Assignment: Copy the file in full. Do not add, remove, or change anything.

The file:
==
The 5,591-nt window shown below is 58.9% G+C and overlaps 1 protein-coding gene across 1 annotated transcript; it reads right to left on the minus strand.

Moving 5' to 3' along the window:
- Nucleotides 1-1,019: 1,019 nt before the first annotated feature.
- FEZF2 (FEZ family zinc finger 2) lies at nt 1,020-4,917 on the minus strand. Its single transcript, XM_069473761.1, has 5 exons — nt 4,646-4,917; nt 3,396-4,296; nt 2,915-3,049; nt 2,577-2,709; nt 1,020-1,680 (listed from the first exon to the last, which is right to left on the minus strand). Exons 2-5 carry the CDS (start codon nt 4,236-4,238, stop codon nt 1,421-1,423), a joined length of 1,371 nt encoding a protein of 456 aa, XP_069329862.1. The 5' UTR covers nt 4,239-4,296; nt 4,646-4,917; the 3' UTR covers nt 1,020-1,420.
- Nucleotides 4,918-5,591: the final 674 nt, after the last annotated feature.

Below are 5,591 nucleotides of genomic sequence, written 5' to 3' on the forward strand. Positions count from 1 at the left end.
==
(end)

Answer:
The 5,591-nt window shown below is 58.9% G+C and overlaps 1 protein-coding gene across 1 annotated transcript; it reads right to left on the minus strand.

Moving 5' to 3' along the window:
- Nucleotides 1-1,019: 1,019 nt before the first annotated feature.
- FEZF2 (FEZ family zinc finger 2) lies at nt 1,020-4,917 on the minus strand. Its single transcript, XM_069473761.1, has 5 exons — nt 4,646-4,917; nt 3,396-4,296; nt 2,915-3,049; nt 2,577-2,709; nt 1,020-1,680 (listed from the first exon to the last, which is right to left on the minus strand). Exons 2-5 carry the CDS (start codon nt 4,236-4,238, stop codon nt 1,421-1,423), a joined length of 1,371 nt encoding a protein of 456 aa, XP_069329862.1. The 5' UTR covers nt 4,239-4,296; nt 4,646-4,917; the 3' UTR covers nt 1,020-1,420.
- Nucleotides 4,918-5,591: the final 674 nt, after the last annotated feature.

Below are 5,591 nucleotides of genomic sequence, written 5' to 3' on the forward strand. Positions count from 1 at the left end.